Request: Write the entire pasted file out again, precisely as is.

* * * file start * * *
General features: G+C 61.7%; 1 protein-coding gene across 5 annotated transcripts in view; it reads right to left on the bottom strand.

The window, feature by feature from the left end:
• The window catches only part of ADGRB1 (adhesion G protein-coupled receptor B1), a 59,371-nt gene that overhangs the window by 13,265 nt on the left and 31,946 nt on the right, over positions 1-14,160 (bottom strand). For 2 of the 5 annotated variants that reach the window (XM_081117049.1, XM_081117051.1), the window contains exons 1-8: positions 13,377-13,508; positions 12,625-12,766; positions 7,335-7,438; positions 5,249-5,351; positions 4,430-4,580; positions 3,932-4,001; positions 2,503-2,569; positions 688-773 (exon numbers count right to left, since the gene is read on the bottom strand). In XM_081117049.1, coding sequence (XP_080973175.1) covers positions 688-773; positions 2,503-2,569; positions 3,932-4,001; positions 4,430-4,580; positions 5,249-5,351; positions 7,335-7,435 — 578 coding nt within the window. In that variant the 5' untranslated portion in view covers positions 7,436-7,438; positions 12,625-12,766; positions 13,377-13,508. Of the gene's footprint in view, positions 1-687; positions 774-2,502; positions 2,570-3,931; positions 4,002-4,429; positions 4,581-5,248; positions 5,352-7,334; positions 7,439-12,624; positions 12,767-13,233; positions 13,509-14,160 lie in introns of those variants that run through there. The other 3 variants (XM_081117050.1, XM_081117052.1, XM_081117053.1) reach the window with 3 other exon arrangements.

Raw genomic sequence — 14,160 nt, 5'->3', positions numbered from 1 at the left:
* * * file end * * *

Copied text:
General features: G+C 61.7%; 1 protein-coding gene across 5 annotated transcripts in view; it reads right to left on the bottom strand.

The window, feature by feature from the left end:
• The window catches only part of ADGRB1 (adhesion G protein-coupled receptor B1), a 59,371-nt gene that overhangs the window by 13,265 nt on the left and 31,946 nt on the right, over positions 1-14,160 (bottom strand). For 2 of the 5 annotated variants that reach the window (XM_081117049.1, XM_081117051.1), the window contains exons 1-8: positions 13,377-13,508; positions 12,625-12,766; positions 7,335-7,438; positions 5,249-5,351; positions 4,430-4,580; positions 3,932-4,001; positions 2,503-2,569; positions 688-773 (exon numbers count right to left, since the gene is read on the bottom strand). In XM_081117049.1, coding sequence (XP_080973175.1) covers positions 688-773; positions 2,503-2,569; positions 3,932-4,001; positions 4,430-4,580; positions 5,249-5,351; positions 7,335-7,435 — 578 coding nt within the window. In that variant the 5' untranslated portion in view covers positions 7,436-7,438; positions 12,625-12,766; positions 13,377-13,508. Of the gene's footprint in view, positions 1-687; positions 774-2,502; positions 2,570-3,931; positions 4,002-4,429; positions 4,581-5,248; positions 5,352-7,334; positions 7,439-12,624; positions 12,767-13,233; positions 13,509-14,160 lie in introns of those variants that run through there. The other 3 variants (XM_081117050.1, XM_081117052.1, XM_081117053.1) reach the window with 3 other exon arrangements.

Raw genomic sequence — 14,160 nt, 5'->3', positions numbered from 1 at the left: